4. As a visual artist drawing and painting in plein air , people sometimes talk to me, and a lot of them think that talent is God given. I always tell them you can do it if you practice. The more you practice the better you get. As people get older and their life experiences shape them, their own interpretation of a beautiful scene or their interpretation of music takes on an intangible quality from their life and personality. Others see it and think its magic or from God. When they try to explain it or when art is intellectualized too much I lose interest. Artist statements are usually meaningless but important sounding. I don’t know if musicians have to write them, but so many times I’m in a gallery and try to read the statement and find it hard to believe an artist who should have no problem communicating, wrote something incomprehensible to me.
    Thanks for the great post. It makes sense .

    • It depends on the modality of communication sometimes as to how well the artist can get their message across. I can say things on a piano that I’d never say in words, and vice versa. I remember hearing an interview with a woman who had survived the Holocaust who was talking about some of her terrible experiences, and one person who was present and listening to the interview asked her, “How can you even manage to talk about these things?” The woman said something I never forgot: “I can only talk about it in English. I tried to give a talk in German one time, and I couldn’t do it. I broke down.” Some languages, some means of communication, enable us to say things that we can’t get across in others. Whatever that artist had to say was said in the painting; words were the wrong medium for it.

    • You are most welcome. I agree that life experience has a lot to do with the establishment of meaning. Even for me, I see and understand differently when I do a piece that I haven’t conducted or played in years. It is always richer, and sometimes quite amazingly takes me by surprise.

  5. Congratulations on being Freshly Pressed. Your writing is invigorating and so deserving of being spotlighted on WordPress.
    You have an authentic voice that is rare on this forum. Keep up the good work..you have a fan in me and I will be following your blog closely. Bravo! Dennis http://www.dlmchale.com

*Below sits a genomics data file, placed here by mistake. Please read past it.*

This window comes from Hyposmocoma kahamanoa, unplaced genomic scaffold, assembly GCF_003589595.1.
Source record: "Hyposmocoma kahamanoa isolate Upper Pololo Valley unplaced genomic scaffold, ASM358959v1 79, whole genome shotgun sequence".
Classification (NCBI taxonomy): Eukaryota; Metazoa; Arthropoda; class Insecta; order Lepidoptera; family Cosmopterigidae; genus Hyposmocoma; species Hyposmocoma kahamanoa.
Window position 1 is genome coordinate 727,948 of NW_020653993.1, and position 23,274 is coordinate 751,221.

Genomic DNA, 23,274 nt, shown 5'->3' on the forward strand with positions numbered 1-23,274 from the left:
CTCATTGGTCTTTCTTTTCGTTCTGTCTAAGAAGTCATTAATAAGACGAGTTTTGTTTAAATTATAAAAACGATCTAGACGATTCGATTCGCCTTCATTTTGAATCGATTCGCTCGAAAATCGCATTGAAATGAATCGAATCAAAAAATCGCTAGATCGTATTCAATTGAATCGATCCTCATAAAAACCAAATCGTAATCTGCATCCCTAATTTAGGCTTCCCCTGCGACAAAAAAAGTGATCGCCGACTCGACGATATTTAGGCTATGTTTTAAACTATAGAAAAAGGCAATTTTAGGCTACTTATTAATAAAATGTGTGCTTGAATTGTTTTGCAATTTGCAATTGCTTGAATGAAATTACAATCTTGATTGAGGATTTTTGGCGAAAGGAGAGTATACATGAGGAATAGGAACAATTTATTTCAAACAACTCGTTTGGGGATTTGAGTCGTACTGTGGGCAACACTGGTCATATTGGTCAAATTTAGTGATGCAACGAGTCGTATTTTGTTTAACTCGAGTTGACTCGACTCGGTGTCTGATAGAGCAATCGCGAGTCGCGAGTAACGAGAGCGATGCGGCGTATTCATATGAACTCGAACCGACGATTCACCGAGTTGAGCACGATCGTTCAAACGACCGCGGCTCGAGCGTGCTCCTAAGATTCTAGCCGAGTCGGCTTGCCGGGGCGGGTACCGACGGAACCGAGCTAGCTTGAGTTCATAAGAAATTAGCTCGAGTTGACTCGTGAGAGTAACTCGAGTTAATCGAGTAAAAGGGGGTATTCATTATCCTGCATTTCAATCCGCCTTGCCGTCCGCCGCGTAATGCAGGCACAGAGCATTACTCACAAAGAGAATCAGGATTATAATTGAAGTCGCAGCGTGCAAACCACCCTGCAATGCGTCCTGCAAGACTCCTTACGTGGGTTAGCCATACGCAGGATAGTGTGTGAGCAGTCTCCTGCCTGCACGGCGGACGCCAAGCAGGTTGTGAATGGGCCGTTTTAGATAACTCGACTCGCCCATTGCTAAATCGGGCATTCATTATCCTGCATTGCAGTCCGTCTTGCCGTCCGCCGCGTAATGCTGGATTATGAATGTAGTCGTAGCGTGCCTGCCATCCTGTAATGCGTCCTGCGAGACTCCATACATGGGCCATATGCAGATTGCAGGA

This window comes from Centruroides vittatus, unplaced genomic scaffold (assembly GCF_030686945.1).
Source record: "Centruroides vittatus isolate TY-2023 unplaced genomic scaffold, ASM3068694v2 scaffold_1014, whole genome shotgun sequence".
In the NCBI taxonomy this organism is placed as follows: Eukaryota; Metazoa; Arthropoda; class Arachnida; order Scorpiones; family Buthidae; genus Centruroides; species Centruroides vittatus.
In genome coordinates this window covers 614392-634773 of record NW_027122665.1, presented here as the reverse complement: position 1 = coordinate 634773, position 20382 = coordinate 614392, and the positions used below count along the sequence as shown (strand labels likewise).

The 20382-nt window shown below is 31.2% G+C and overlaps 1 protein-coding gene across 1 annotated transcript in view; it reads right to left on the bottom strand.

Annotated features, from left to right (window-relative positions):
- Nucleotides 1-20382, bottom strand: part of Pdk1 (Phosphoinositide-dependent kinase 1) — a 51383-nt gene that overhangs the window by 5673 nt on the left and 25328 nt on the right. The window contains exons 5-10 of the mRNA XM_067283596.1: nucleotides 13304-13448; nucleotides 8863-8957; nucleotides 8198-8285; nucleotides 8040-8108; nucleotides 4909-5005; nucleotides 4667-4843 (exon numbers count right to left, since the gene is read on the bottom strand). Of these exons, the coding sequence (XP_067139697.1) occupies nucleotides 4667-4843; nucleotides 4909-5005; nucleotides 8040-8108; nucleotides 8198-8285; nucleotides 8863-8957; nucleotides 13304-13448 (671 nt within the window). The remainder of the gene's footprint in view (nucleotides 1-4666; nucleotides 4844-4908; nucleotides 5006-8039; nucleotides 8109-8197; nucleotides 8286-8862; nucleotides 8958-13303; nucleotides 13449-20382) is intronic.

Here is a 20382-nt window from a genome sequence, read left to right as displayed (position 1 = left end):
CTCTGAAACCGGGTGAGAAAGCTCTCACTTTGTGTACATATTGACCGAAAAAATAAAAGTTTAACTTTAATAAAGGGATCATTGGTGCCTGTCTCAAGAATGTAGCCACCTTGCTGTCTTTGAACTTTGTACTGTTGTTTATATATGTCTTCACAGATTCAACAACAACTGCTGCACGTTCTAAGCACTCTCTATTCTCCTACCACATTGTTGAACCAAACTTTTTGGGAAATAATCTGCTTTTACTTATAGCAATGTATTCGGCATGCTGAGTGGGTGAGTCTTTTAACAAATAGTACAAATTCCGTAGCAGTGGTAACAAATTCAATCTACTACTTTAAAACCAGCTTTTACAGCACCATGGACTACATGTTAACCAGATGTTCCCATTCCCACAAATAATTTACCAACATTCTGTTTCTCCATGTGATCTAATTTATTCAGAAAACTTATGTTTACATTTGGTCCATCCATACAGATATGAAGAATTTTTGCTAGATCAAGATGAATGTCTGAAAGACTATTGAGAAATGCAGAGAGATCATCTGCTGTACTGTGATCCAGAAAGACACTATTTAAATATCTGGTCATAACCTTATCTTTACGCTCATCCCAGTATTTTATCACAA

6. This is something I think about a lot, actually. And no, I don’t think 10k hours makes someone an artist. Or even 100k hours. Proficiency is one thing, artistry is quite another. 🙂 Loved your thoughts on this! Oh, and congrats on being FP’d!

  7. I’ll be blogging something similar soon and appreciate your astringent point of view. I write for a living and my husband is a photographer and photo editor, two professions in which we’ve worked and won awards and judged awards that people now assume is theirs as well because they can so quickly and easily hit a computer keyboard and “publish” or snap a pic with a cellphone. We can fulminate, ignore — or write lucid posts like yours. Thanks for this!

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  9. What an amazing post! I just recently joined wordpress and I am very fortunate enough to have read your post. Your post inspired me to practice even harder in playing my violin. There are times when I become discouraged and envious after hearing my fellow students and ensemblemates play their violin because theyre VERY VERY good already. However, your post sparked up a bit of encouragement in practicing even harder! 😀 Thanks a lot!

  10. When I play the piano, there’s definitely something I have to add into the mix to make it sound “real”. Not sure what that is, exactly, but it’s something more than plain proficiency. Even listeners who can’t play music at all can tell the difference between a passionless performance and one where the player is really feeling it.

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  12. Thank you for this! The whole 10,000 hours thing has been bouncing around in my head since January. While for me it doesn’t apply to music I so appreciate your words and thoughts. I’m filing this away to return to again for my own journey!